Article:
As a fly fisherman, I am used to slippery plastic lines and tried differend knots. With the kite line, although also plastic, a simple bowline hitch has proven to be reliable. This may be related to the “excessive” diameter of my specific line and not hold true for smaller diameters. At the end, this remains a trial and error game. :wink:

All the very best for your futher trials,
73, Peter


Hello Peter,

I think your power sled kite has a bigger surface area than my SOTAbeams one. I found mine struggled to lift the ~20m of DX50 wire and the large 49:1 UnUn completely off the ground in a gentle breeze but was fine in moderate and fresh breezes.

I’ve flown the kite many times previously without an attached antenna where it had the provided ~0.5mm braided polyester flying cord terminated at the ground by the plastic cord reel (much the same as in your photo). So, I’m convinced the problem (of losing my kite) was not due to exceeding the breaking strain of the cord but rather the connection between the upper 15m of cord to the top of the antenna wire.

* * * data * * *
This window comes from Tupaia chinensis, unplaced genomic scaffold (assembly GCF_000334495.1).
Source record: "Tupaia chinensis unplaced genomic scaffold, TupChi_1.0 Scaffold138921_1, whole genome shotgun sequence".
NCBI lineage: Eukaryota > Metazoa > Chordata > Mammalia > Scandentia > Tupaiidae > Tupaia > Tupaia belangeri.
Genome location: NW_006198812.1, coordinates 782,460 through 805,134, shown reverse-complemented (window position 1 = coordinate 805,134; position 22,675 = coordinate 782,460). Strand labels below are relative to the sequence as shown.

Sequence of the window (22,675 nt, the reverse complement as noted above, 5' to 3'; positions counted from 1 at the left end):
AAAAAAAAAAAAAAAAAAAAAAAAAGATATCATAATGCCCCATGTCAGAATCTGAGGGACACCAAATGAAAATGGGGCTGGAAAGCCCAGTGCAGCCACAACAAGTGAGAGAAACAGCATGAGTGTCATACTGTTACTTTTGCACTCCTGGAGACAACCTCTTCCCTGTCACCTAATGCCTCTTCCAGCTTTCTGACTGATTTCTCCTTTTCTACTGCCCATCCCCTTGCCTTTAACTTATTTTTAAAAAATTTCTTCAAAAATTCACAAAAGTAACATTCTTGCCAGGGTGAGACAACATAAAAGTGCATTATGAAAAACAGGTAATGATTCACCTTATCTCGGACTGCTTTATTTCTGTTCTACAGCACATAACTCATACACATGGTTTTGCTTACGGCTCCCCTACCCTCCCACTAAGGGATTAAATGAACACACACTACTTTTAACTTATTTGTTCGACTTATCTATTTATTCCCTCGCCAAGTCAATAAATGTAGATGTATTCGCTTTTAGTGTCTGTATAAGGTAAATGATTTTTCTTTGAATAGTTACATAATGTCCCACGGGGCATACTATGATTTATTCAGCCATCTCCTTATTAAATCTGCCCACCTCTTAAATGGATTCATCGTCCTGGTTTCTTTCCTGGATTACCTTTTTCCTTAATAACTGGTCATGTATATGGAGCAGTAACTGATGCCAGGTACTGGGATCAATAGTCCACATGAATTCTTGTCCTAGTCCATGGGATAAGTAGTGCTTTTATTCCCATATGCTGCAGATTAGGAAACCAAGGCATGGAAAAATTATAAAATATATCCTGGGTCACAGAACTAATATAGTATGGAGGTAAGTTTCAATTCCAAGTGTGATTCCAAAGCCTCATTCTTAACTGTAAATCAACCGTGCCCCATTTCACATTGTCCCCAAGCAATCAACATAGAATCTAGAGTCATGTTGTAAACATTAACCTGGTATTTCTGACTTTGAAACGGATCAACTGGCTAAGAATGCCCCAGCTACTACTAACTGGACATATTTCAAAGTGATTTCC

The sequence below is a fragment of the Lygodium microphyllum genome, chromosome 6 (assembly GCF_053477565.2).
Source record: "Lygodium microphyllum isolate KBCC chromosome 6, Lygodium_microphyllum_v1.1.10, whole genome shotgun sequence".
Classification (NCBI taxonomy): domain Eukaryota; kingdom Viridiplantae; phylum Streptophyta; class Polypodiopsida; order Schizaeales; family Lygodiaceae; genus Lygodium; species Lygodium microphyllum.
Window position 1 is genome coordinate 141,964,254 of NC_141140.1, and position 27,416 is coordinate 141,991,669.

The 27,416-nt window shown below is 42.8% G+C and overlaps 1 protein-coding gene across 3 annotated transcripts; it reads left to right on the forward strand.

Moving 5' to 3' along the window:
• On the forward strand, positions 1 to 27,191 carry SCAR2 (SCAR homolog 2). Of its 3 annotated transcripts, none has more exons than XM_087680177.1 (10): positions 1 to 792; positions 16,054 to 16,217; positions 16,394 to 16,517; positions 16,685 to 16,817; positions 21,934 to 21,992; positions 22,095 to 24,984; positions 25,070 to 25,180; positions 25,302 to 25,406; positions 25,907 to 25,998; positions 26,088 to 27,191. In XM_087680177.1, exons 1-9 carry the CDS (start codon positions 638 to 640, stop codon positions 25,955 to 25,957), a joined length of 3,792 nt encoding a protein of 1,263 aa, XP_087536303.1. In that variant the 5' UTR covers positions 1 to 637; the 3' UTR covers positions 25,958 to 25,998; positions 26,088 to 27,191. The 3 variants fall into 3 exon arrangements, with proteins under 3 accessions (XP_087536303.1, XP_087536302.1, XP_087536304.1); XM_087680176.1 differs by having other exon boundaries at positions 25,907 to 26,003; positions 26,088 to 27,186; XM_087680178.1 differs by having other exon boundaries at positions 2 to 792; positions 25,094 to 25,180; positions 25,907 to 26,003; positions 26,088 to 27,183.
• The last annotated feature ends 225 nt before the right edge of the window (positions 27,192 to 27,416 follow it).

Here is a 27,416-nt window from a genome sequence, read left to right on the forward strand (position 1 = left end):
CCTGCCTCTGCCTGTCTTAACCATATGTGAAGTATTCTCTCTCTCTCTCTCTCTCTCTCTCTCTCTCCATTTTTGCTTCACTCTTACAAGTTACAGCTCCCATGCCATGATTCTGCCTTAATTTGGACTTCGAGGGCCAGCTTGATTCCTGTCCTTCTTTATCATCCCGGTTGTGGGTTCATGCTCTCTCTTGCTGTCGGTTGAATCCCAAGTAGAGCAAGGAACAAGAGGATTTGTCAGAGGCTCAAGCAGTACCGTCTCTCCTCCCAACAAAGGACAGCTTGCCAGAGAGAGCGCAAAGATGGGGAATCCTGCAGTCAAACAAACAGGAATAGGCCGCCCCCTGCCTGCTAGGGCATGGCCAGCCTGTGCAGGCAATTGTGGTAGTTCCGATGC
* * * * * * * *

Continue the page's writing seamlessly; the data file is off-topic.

It seems to me (a novice in these things) that knots work best with rope and thick cords but are more likely to fail due to slippage on very thin cord. While I’m waiting for my replacement kite to arrive, I might do some tests hanging weights on loops of that cord for several difference knots.

In any case, on my next kite antenna operation I’ll have two flying cords from two ground stakes, the main one being with the antenna wire and a backup one with only the flying cord.

73 Andy


Andy, I think this is a brilliant idea! I used to tie very thin fishing line to hooks and was surprised how easily the line can slip through the knot if you make the slightest mistake. With your approach you will find a suitable knot for the chosen rope. :+1: